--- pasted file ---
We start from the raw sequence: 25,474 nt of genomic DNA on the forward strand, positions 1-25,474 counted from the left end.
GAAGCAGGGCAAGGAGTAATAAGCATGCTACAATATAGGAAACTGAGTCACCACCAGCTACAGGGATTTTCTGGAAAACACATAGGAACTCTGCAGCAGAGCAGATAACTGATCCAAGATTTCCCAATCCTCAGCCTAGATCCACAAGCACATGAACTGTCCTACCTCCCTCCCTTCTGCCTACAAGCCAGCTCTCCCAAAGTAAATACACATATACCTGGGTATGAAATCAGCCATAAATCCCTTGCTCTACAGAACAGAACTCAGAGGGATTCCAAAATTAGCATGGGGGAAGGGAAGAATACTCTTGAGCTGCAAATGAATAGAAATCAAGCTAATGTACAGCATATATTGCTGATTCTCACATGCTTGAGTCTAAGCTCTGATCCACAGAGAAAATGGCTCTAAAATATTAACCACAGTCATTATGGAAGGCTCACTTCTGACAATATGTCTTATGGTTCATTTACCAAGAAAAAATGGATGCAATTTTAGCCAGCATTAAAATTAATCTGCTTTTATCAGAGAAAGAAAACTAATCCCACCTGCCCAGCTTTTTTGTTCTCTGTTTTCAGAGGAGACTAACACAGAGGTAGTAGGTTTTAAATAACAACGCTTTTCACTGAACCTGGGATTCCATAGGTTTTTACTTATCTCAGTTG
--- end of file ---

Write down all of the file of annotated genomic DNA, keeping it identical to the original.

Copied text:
We start from the raw sequence: 25,474 nt of genomic DNA on the forward strand, positions 1-25,474 counted from the left end.
GAAGCAGGGCAAGGAGTAATAAGCATGCTACAATATAGGAAACTGAGTCACCACCAGCTACAGGGATTTTCTGGAAAACACATAGGAACTCTGCAGCAGAGCAGATAACTGATCCAAGATTTCCCAATCCTCAGCCTAGATCCACAAGCACATGAACTGTCCTACCTCCCTCCCTTCTGCCTACAAGCCAGCTCTCCCAAAGTAAATACACATATACCTGGGTATGAAATCAGCCATAAATCCCTTGCTCTACAGAACAGAACTCAGAGGGATTCCAAAATTAGCATGGGGGAAGGGAAGAATACTCTTGAGCTGCAAATGAATAGAAATCAAGCTAATGTACAGCATATATTGCTGATTCTCACATGCTTGAGTCTAAGCTCTGATCCACAGAGAAAATGGCTCTAAAATATTAACCACAGTCATTATGGAAGGCTCACTTCTGACAATATGTCTTATGGTTCATTTACCAAGAAAAAATGGATGCAATTTTAGCCAGCATTAAAATTAATCTGCTTTTATCAGAGAAAGAAAACTAATCCCACCTGCCCAGCTTTTTTGTTCTCTGTTTTCAGAGGAGACTAACACAGAGGTAGTAGGTTTTAAATAACAACGCTTTTCACTGAACCTGGGATTCCATAGGTTTTTACTTATCTCAGTTG